The Congressional fiscal cliff deal also averted the so-called dairy cliff, the expiration of a 2008 farm bill that would have resulted in milk prices almost doubling. However, grocery shoppers can still expect to pay more for dairy products in 2013.
The United States Department of Agriculture projects that dairy prices will increase by up to 4.5% this year, mainly because of effects of the ongoing drought.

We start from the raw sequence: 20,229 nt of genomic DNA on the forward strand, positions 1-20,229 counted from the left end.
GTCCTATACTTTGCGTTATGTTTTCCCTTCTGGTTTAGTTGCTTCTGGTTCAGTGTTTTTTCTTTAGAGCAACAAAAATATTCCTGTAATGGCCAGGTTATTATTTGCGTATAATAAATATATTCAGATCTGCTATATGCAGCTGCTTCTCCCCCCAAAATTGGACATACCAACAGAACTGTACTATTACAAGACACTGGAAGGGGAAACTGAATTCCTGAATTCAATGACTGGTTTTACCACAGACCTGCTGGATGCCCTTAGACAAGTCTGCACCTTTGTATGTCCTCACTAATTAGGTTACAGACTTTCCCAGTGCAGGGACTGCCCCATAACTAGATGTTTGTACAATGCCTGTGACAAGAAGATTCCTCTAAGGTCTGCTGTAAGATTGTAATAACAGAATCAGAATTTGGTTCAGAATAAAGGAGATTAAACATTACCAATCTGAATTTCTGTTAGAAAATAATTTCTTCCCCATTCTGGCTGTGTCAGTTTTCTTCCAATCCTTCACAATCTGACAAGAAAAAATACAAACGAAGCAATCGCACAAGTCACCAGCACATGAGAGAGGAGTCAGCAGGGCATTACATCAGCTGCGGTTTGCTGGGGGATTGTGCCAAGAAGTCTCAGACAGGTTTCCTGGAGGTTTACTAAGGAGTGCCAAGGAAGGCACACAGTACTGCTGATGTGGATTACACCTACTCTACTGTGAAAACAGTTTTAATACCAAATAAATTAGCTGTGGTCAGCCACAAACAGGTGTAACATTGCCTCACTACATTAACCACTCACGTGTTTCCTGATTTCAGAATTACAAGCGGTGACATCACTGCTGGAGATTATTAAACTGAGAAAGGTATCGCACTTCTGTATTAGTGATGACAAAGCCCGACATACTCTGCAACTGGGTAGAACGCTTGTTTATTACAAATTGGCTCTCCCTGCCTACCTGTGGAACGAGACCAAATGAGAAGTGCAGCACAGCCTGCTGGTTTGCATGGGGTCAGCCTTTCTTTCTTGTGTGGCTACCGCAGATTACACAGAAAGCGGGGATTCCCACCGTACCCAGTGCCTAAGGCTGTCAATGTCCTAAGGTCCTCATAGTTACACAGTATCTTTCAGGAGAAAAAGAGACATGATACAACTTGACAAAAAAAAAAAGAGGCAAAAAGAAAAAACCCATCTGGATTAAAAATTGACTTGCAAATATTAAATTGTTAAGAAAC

If the projection holds, a gallon of milk would increase to $3.81 from the current national average of about $3.65. Other dairy products, like eggs and cheese, are projected to see similar increases.
The silver lining: this year's price increases will likely be less severe than food inflation levels in 2007, 2008 and 2011, said Ricky Volpe, a research economist with the USDA's Economic Research Service
"Will consumers feel it? Absolutely," he said. "But they've seen worse."
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